Life in Toronto is often hectic, expensive, and at times, extremely lonely. Many Torontonians, including myself, leave for various reasons, but a large number always make our way back home. As any resident of “the 6ix” will (loudly) let you know: there is nothing like life in the city. Toronto may not be as friendly as Calgary, as beautiful as Yellowknife, or as energetic as Halifax, but we have one thing that sets us apart from other major cities; Toronto is home to Canada’s largest queer community, and boasts the world’s oldest LGBTQ+ bookstore, Glad Day Bookshop.
Toronto’s Oldest LGBTQ+ Bookstore
For many young queers coming of age in the big city, Glad Day Bookshop will always be a part of our own personal histories as well. This Toronto institution has shaped who we are and how we live as a community. For many, this is where we found our families, where we found answers, and where we came to escape. Glad Day Bookshop, along with our “Village,” played a central role in shaping our identities, allowing us to find a sense of safety in an unforgiving world.
Located at 499 Church Street, Glad Day Bookshop is also the city’s oldest surviving bookstore. First opened in the in 1970s by Jerald Moldenhauer, who realized that queer literature was simply unavailable in Canada, Glad Day Bookstore has since raised generations of Torontonians. Over the years, the bookstore became one of Toronto’s premier queer hubs, fighting Canadian censorship laws of queer material along the way. After April, 1985, when parliament increased censorship laws, Glad Day continued to appeal to customs seizures of censored and seized books and magazines.
Moldenhauer received over 400 of these seizure notices, but persisted and launched several lawsuits against the Canadian government in his fight against censorship. A full gallery of historic photos of the bookstore, as well as Toronto’s queer community can be seen on Moldenhauer’s website.
In 2015, Glad Day launched Naked Heart, the largest LGBTQ+ literary festival in the world. Each year, the Festival presents workshops, panels, discussions, and performances. Today, the independent bookstore continues to create a welcoming environment for the queer community, believing in “story, representation and freedom of speech.” Various queer books can be found, including poetry, theory, drama, zines, magazines, new releases from local voices, and—pre-pandemic—events, such as book launches, drag bingo, queer trivia night, and dance parties held every Friday and Saturday nights.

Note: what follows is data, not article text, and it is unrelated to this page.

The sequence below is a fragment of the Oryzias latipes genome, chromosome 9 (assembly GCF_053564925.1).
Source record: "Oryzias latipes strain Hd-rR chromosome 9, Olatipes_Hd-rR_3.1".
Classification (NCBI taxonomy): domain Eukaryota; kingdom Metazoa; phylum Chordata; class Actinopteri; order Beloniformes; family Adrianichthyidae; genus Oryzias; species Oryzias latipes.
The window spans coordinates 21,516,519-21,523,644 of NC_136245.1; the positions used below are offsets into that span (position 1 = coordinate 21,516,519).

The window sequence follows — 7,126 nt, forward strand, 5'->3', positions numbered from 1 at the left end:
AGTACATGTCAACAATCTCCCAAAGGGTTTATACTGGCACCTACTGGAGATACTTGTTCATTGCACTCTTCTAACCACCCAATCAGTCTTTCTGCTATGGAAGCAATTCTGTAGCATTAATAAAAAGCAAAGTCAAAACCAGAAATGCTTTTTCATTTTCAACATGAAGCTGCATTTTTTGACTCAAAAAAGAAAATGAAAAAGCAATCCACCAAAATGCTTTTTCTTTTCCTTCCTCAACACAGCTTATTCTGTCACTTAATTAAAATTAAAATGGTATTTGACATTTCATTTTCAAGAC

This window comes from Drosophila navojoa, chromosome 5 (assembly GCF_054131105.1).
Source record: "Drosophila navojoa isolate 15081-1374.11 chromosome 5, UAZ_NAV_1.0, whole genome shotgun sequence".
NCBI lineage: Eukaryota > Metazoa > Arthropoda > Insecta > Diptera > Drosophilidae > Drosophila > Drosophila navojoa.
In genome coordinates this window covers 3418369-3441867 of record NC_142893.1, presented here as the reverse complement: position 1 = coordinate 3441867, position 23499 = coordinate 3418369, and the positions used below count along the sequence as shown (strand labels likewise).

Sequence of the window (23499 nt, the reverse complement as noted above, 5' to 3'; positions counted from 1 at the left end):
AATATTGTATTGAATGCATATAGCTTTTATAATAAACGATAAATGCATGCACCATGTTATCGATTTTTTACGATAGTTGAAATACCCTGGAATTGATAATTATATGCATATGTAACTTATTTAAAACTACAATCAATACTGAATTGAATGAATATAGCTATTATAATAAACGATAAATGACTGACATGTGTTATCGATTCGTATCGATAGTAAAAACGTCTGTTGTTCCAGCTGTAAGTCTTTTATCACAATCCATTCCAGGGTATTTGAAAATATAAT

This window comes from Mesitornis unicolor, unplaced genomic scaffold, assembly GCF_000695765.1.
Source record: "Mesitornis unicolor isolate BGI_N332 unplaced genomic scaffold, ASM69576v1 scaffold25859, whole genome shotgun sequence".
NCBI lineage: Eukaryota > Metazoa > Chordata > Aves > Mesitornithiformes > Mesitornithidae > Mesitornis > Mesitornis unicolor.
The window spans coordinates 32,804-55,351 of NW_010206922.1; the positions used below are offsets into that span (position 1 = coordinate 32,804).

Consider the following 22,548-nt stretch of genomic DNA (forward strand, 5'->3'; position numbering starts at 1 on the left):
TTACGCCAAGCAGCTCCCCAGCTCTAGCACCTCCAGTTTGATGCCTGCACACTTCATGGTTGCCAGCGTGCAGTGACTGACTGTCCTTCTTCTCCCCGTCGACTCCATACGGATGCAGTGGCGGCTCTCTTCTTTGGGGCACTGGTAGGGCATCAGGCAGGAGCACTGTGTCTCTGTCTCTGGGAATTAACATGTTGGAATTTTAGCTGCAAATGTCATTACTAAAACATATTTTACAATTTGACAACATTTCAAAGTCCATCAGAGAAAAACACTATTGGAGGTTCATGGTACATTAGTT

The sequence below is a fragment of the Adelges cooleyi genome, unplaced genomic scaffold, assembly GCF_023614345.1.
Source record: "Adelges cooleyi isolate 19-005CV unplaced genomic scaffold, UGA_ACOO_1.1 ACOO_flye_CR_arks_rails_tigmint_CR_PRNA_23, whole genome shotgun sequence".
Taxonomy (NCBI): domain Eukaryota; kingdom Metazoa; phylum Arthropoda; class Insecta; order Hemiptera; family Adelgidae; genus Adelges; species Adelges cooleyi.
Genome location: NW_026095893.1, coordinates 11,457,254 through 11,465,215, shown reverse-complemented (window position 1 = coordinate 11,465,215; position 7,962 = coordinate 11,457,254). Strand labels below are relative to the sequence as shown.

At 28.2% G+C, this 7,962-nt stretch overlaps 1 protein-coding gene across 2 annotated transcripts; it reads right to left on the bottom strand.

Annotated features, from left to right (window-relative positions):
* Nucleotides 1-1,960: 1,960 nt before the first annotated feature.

In other parts of Canada, Little Sister’s Book & Art Emporium located on Davie Street in Vancouver’s queer Village has been in operation since 1983.
Queer Representation on Screen
Seeing oneself represented on the shelves of a bookstore and in literature when the default is not to be is an indescribable feeling. Similarly, the now defunct Queen Video carried a variety of queer cinema in its collection of over 40,000 titles, allowing a generation of Toronto’s queers to find representation in the days before Netflix. For today’s younger queer community without access to bookstores and video rental sites, especially those living outside of major cities, streaming sites often remain their only source of representation.
Unfortunately, often queer representation in literature and on-screen is presented as dehumanizing stereotypical depictions or as foils to the protagonist. For many queer characters, there is no positive outcome, with many long-suffering characters encountering violent ends in longstanding tropes. This was particularly evident in a 2016 list compiled by Autostraddle, which featured 212 lesbian and bisexual characters—and how they died. Prominent examples included far too many suicides, gunshot wounds, stabbings, beatings, and explosions. Often these types of depictions as disposable characters translate into real life, with large numbers of the queer community facing violence.